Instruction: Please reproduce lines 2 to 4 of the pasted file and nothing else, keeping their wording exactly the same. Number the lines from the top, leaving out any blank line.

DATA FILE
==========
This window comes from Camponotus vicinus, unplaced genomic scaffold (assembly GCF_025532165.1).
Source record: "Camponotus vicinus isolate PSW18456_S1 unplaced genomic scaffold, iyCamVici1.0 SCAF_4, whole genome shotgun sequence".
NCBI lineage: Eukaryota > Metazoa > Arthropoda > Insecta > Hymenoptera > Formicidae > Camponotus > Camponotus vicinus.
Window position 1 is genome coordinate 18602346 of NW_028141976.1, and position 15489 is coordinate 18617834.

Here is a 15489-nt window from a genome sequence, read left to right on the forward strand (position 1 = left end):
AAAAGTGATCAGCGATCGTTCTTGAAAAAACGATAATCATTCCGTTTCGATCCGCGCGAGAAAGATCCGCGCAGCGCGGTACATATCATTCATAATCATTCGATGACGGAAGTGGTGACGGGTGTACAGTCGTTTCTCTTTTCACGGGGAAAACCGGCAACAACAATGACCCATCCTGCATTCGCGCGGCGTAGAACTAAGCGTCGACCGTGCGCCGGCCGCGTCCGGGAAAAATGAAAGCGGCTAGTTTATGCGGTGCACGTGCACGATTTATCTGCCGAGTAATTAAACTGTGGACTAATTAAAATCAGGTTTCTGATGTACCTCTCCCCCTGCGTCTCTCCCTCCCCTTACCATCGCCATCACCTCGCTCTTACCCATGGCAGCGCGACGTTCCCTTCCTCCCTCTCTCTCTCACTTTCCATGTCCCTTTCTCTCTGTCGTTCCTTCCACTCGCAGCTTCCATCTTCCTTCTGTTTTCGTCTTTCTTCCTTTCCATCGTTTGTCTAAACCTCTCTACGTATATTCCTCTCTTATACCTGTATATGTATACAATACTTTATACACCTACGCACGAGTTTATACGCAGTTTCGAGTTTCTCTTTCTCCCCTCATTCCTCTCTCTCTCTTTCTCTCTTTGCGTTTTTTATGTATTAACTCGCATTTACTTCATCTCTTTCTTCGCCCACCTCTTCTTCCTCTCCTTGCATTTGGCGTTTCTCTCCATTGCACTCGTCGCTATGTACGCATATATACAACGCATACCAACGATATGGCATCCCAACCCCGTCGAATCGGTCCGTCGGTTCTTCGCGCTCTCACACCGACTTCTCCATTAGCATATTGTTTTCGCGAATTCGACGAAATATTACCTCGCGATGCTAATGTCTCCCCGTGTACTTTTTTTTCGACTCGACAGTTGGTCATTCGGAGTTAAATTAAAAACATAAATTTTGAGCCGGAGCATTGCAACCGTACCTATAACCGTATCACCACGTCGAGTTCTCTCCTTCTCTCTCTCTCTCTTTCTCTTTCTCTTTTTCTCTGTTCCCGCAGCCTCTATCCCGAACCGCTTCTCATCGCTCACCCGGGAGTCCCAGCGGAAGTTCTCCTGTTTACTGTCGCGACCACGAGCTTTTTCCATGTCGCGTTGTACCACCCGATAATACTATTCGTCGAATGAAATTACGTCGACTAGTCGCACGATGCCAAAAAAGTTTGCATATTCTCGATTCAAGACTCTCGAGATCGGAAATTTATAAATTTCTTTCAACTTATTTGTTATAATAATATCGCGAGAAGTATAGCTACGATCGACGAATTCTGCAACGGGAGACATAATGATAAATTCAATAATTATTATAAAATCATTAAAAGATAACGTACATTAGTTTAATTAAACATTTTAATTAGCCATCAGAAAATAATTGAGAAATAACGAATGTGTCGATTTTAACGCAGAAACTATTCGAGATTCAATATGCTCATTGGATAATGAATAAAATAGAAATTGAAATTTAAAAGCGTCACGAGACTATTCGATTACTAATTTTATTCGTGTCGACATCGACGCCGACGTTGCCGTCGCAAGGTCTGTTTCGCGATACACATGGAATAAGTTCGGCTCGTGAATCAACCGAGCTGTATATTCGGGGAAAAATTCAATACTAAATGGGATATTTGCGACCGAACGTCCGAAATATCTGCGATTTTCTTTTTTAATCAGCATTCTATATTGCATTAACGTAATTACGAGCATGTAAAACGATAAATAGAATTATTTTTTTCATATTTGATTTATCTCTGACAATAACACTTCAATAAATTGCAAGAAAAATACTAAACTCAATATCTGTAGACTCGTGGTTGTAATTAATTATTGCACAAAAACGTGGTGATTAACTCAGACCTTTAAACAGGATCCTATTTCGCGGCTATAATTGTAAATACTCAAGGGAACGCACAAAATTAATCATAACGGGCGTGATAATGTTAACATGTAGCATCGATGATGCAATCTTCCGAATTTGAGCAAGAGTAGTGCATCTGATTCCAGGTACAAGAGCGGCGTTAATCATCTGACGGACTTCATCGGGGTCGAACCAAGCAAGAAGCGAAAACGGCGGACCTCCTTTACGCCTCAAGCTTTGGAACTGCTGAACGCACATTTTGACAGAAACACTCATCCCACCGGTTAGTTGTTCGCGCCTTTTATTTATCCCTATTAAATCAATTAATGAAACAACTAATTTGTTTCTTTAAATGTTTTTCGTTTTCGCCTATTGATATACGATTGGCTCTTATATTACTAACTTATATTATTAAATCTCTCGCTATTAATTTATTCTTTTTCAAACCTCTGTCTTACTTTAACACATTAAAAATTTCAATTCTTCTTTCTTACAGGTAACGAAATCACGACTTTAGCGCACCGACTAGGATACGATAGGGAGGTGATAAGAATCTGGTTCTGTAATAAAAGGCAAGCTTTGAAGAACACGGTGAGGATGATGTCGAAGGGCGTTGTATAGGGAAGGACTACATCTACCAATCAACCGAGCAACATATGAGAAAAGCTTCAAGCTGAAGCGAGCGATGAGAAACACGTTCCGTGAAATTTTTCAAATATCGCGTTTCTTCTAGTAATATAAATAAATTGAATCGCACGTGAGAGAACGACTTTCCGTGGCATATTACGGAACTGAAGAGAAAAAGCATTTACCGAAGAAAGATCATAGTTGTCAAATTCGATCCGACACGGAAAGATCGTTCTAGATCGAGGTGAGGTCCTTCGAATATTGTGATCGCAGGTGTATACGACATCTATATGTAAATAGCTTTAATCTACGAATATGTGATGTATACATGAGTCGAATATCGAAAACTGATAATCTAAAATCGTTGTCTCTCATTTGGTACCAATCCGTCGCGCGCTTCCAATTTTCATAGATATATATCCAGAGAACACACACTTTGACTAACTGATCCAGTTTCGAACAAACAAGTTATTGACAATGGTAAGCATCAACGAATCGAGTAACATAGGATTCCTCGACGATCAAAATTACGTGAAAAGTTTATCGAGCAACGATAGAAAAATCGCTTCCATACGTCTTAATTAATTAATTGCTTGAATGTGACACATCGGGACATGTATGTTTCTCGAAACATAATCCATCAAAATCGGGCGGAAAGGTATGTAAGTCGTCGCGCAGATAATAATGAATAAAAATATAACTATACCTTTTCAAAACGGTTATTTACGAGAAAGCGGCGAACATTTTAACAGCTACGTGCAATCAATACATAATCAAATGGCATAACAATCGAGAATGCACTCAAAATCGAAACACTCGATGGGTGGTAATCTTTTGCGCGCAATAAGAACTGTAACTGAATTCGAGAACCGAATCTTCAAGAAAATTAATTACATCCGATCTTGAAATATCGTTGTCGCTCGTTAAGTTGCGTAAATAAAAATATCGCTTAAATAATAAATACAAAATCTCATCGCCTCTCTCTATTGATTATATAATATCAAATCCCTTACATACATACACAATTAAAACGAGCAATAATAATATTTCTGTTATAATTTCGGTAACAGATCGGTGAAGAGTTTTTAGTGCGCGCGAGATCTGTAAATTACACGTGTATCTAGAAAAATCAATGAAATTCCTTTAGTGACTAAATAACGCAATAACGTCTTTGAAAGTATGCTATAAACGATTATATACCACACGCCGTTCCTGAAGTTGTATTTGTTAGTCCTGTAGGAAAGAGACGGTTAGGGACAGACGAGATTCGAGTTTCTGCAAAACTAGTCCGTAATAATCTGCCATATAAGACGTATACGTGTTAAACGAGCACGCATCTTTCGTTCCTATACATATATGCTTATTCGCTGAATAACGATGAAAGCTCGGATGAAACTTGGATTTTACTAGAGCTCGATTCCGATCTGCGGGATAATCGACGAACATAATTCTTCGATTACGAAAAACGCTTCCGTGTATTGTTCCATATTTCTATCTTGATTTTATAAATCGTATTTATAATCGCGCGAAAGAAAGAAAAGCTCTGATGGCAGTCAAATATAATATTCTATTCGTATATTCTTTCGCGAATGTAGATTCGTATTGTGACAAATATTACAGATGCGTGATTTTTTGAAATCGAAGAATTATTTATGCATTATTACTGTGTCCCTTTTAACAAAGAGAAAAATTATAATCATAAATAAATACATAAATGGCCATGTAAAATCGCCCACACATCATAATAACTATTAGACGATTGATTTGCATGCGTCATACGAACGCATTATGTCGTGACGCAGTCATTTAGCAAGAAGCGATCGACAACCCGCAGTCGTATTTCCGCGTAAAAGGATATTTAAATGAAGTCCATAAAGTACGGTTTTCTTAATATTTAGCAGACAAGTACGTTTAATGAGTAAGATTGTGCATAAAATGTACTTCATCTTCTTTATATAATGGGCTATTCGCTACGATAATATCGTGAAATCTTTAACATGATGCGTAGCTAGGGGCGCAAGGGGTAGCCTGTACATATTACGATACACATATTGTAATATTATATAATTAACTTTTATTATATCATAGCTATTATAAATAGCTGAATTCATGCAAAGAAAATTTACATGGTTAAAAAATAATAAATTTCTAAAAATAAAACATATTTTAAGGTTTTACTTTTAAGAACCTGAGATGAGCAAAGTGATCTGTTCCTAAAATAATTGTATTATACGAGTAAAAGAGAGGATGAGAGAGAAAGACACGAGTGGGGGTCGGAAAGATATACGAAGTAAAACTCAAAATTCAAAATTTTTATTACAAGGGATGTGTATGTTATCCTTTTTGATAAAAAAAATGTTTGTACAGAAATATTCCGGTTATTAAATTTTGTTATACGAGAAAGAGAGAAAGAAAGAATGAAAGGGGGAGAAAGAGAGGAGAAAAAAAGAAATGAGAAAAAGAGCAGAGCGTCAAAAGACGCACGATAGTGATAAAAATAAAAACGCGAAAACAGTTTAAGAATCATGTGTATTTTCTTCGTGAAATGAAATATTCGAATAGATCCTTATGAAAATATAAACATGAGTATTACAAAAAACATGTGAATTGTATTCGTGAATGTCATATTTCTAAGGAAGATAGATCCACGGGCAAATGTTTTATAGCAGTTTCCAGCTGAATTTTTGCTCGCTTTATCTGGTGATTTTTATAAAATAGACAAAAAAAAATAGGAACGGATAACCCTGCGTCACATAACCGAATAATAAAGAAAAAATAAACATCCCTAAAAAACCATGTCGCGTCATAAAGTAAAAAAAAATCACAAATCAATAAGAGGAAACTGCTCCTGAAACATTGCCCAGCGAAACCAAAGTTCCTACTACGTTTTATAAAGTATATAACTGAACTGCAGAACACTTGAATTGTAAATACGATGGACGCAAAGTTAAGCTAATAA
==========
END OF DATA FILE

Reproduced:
Source record: "Camponotus vicinus isolate PSW18456_S1 unplaced genomic scaffold, iyCamVici1.0 SCAF_4, whole genome shotgun sequence".
NCBI lineage: Eukaryota > Metazoa > Arthropoda > Insecta > Hymenoptera > Formicidae > Camponotus > Camponotus vicinus.
Window position 1 is genome coordinate 18602346 of NW_028141976.1, and position 15489 is coordinate 18617834.